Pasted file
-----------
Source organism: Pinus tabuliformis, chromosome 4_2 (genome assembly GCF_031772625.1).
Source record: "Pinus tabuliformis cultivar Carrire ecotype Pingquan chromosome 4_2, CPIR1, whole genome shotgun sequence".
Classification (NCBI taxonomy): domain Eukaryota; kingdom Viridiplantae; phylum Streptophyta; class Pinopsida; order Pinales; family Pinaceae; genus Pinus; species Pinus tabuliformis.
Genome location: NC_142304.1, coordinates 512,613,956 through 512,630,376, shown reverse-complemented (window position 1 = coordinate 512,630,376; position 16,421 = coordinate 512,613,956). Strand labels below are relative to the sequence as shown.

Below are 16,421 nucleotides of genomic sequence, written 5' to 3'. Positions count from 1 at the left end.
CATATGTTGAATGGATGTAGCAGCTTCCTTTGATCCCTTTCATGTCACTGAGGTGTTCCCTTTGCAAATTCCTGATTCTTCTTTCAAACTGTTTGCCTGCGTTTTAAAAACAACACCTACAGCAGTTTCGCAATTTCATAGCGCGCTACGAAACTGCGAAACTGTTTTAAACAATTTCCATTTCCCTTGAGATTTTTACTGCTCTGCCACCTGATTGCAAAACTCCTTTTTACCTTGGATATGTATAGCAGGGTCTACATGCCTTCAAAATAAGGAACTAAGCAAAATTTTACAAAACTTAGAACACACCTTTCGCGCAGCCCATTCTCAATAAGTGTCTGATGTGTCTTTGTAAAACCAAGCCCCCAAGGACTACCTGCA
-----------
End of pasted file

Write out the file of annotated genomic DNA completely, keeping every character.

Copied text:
Source organism: Pinus tabuliformis, chromosome 4_2 (genome assembly GCF_031772625.1).
Source record: "Pinus tabuliformis cultivar Carrire ecotype Pingquan chromosome 4_2, CPIR1, whole genome shotgun sequence".
Classification (NCBI taxonomy): domain Eukaryota; kingdom Viridiplantae; phylum Streptophyta; class Pinopsida; order Pinales; family Pinaceae; genus Pinus; species Pinus tabuliformis.
Genome location: NC_142304.1, coordinates 512,613,956 through 512,630,376, shown reverse-complemented (window position 1 = coordinate 512,630,376; position 16,421 = coordinate 512,613,956). Strand labels below are relative to the sequence as shown.

Below are 16,421 nucleotides of genomic sequence, written 5' to 3'. Positions count from 1 at the left end.
CATATGTTGAATGGATGTAGCAGCTTCCTTTGATCCCTTTCATGTCACTGAGGTGTTCCCTTTGCAAATTCCTGATTCTTCTTTCAAACTGTTTGCCTGCGTTTTAAAAACAACACCTACAGCAGTTTCGCAATTTCATAGCGCGCTACGAAACTGCGAAACTGTTTTAAACAATTTCCATTTCCCTTGAGATTTTTACTGCTCTGCCACCTGATTGCAAAACTCCTTTTTACCTTGGATATGTATAGCAGGGTCTACATGCCTTCAAAATAAGGAACTAAGCAAAATTTTACAAAACTTAGAACACACCTTTCGCGCAGCCCATTCTCAATAAGTGTCTGATGTGTCTTTGTAAAACCAAGCCCCCAAGGACTACCTGCA